Iran's Supreme Leader Suggests Further Retaliation Against U.S., Saying Strikes on Iraq Bases 'Not Enough'

Iran's Supreme Leader Ayatollah Ali Khamenei suggested Wednesday that Iran would take further steps to escalate tensions with the U.S., saying military strikes carried out against bases housing U.S. troops in Iraq were not enough.

"They were slapped last night, but such military actions are not enough," Khamenei wrote in a tweet.

However, the Iranian leader's post appeared to counter previous remarks by Iran's Foreing Minister Javad Zarif, which suggested that his nation did not plan to further retaliate against the U.S. at the present time.

"Iran took & concluded proportionate measures in self-defense under Article 51 of UN Charter targeting base from which cowardly armed attack against our citizens & senior officials were launched," Zarif posted to Twitter. "We do not seek escalation or war, but will defend ourselves against any aggression," he noted.

Iran's Islamic Revolutionary Guard Corps (IRGC) launched more than a dozen missiles at U.S. bases in Iraq Tuesday, a retaliatory move after President Donald Trump ordered a controversial military strike to kill Qassem Soleimani, who led the IRGC's elite Quds Force, last Friday. Iranian leaders had vowed to take revenge, but Zarif had repeatedly said the response would be "proportional" and not an effort to escalate tensions further.

The U.S. Department of Defense has not reported any casualties. But Trump tweeted optimistically about the strike on Tuesday evening, writing: "All is well!"

"Assessment of casualties & damages taking place now. So far, so good! We have the most powerful and well equipped military anywhere in the world, by far!" he added. "I will be making a statement tomorrow morning."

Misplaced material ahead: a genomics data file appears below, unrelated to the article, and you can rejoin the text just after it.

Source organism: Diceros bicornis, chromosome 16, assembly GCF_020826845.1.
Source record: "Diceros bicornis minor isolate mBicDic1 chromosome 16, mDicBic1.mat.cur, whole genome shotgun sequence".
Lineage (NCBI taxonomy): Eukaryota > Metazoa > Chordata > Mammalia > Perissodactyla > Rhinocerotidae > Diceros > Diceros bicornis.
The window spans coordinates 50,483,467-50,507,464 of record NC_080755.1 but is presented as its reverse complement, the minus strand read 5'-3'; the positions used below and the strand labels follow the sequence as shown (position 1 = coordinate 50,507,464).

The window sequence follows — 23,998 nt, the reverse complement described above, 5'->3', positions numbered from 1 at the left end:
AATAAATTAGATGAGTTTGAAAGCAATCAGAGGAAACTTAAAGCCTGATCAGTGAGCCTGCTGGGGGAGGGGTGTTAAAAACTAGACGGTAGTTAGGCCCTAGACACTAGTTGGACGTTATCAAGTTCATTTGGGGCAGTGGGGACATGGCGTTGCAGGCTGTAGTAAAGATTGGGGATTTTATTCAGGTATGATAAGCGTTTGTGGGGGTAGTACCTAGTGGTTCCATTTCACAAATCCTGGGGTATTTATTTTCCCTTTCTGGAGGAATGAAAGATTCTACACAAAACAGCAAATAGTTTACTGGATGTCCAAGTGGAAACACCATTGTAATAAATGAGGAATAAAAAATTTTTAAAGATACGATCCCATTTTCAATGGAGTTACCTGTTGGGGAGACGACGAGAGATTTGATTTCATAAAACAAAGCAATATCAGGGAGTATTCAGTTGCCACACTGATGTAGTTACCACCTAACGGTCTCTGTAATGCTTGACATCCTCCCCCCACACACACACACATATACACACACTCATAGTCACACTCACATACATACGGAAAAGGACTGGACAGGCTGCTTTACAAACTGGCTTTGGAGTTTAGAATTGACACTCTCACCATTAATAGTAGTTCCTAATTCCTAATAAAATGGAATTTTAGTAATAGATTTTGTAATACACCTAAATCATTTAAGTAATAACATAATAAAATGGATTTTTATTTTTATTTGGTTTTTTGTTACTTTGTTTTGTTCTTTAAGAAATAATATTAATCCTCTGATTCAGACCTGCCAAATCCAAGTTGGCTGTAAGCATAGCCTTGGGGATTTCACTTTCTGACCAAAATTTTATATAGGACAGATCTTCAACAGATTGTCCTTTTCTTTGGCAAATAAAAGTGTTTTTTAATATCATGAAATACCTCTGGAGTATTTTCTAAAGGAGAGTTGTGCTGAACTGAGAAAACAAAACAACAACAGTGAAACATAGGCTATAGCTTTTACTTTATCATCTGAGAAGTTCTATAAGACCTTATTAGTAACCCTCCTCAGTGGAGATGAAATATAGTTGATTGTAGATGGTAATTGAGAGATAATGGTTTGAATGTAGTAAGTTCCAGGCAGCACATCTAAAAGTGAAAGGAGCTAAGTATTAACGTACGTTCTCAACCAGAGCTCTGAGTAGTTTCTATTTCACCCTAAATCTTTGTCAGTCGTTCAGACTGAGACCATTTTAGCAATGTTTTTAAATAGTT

"At approximately 5:30 p.m. (EST) on January 7, Iran launched more than a dozen ballistic missiles against U.S. military and coalition forces in Iraq. It is clear that these missiles were launched from Iran and targeted at least two Iraqi military bases hosting U.S. military and coalition personnel at Al-Assad and Irbil," Pentagon spokesperson Jonathan Hoffman said in a Tuesday statement.

"We are working on initial battle damage assessments," he added.

Ayatollah Khameini
This picture taken on September 22, 2018 shows an Iranian soldier seated in the turret of a tank passing by a large poster of the country's Supreme Leader Ayatollah Ali Khamenei and a stand where the president is seated, during an annual military parade in the capital Tehran STR/AFP/Getty

In a Wednesday morning speech, Khameini argued that the U.S. presence in the region "must end."

"The U.S. has caused wars, division, sedition, destruction, and the demolition of infrastructures in this region. Of course, they do this everywhere in the world. This region won't accept the U.S. presence. Governments elected by nations won't accept the presence of the U.S." he said, according to Iran's Islamic Republican News Agency.

William Banks, a professor of law, public administration and international affairs at Syracuse University, cautioned against further escalation in comments emailed to Newsweek.

"This is an escalation for sure but retaliation, revenge, or reprisals are unlawful at international law, not that Iran abides by international law," Banks said. "The risks are that the U.S. will play along and some escalatory act will be disproportionate to the circumstances, leading to something far worse," he said.

Iran's Supreme Leader Suggests Further Retaliation Against U.S., Saying Strikes on Iraq Bases 'Not Enough' | U.S.